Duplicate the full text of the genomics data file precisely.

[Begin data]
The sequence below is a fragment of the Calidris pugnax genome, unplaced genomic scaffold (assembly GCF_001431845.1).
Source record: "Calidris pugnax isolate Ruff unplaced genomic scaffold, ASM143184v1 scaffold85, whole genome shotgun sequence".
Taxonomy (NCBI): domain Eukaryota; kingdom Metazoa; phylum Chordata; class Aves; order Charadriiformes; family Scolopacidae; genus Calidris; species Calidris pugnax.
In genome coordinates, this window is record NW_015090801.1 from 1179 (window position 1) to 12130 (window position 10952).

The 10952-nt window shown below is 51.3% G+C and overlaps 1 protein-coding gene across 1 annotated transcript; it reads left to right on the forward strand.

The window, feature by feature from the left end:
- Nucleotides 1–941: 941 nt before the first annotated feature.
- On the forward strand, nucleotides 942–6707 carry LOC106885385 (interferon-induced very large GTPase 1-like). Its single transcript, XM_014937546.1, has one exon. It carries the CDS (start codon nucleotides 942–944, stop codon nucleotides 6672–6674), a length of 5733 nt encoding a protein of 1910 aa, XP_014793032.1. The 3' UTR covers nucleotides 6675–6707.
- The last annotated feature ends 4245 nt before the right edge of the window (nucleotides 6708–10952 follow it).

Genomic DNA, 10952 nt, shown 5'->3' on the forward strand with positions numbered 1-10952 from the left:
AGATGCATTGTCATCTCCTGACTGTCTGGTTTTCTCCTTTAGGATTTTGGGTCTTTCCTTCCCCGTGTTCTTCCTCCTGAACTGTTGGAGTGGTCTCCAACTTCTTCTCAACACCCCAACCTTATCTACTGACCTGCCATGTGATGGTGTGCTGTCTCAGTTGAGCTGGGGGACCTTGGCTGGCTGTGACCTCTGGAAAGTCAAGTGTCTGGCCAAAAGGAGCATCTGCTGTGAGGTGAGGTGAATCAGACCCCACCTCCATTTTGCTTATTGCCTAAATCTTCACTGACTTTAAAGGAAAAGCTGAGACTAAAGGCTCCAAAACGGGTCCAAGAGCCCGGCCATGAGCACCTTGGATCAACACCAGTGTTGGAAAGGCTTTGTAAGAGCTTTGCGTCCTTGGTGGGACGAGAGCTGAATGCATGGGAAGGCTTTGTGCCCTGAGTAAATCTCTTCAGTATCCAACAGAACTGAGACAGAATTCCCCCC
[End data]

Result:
The sequence below is a fragment of the Calidris pugnax genome, unplaced genomic scaffold (assembly GCF_001431845.1).
Source record: "Calidris pugnax isolate Ruff unplaced genomic scaffold, ASM143184v1 scaffold85, whole genome shotgun sequence".
Taxonomy (NCBI): domain Eukaryota; kingdom Metazoa; phylum Chordata; class Aves; order Charadriiformes; family Scolopacidae; genus Calidris; species Calidris pugnax.
In genome coordinates, this window is record NW_015090801.1 from 1179 (window position 1) to 12130 (window position 10952).

The 10952-nt window shown below is 51.3% G+C and overlaps 1 protein-coding gene across 1 annotated transcript; it reads left to right on the forward strand.

The window, feature by feature from the left end:
- Nucleotides 1–941: 941 nt before the first annotated feature.
- On the forward strand, nucleotides 942–6707 carry LOC106885385 (interferon-induced very large GTPase 1-like). Its single transcript, XM_014937546.1, has one exon. It carries the CDS (start codon nucleotides 942–944, stop codon nucleotides 6672–6674), a length of 5733 nt encoding a protein of 1910 aa, XP_014793032.1. The 3' UTR covers nucleotides 6675–6707.
- The last annotated feature ends 4245 nt before the right edge of the window (nucleotides 6708–10952 follow it).

Genomic DNA, 10952 nt, shown 5'->3' on the forward strand with positions numbered 1-10952 from the left:
AGATGCATTGTCATCTCCTGACTGTCTGGTTTTCTCCTTTAGGATTTTGGGTCTTTCCTTCCCCGTGTTCTTCCTCCTGAACTGTTGGAGTGGTCTCCAACTTCTTCTCAACACCCCAACCTTATCTACTGACCTGCCATGTGATGGTGTGCTGTCTCAGTTGAGCTGGGGGACCTTGGCTGGCTGTGACCTCTGGAAAGTCAAGTGTCTGGCCAAAAGGAGCATCTGCTGTGAGGTGAGGTGAATCAGACCCCACCTCCATTTTGCTTATTGCCTAAATCTTCACTGACTTTAAAGGAAAAGCTGAGACTAAAGGCTCCAAAACGGGTCCAAGAGCCCGGCCATGAGCACCTTGGATCAACACCAGTGTTGGAAAGGCTTTGTAAGAGCTTTGCGTCCTTGGTGGGACGAGAGCTGAATGCATGGGAAGGCTTTGTGCCCTGAGTAAATCTCTTCAGTATCCAACAGAACTGAGACAGAATTCCCCCC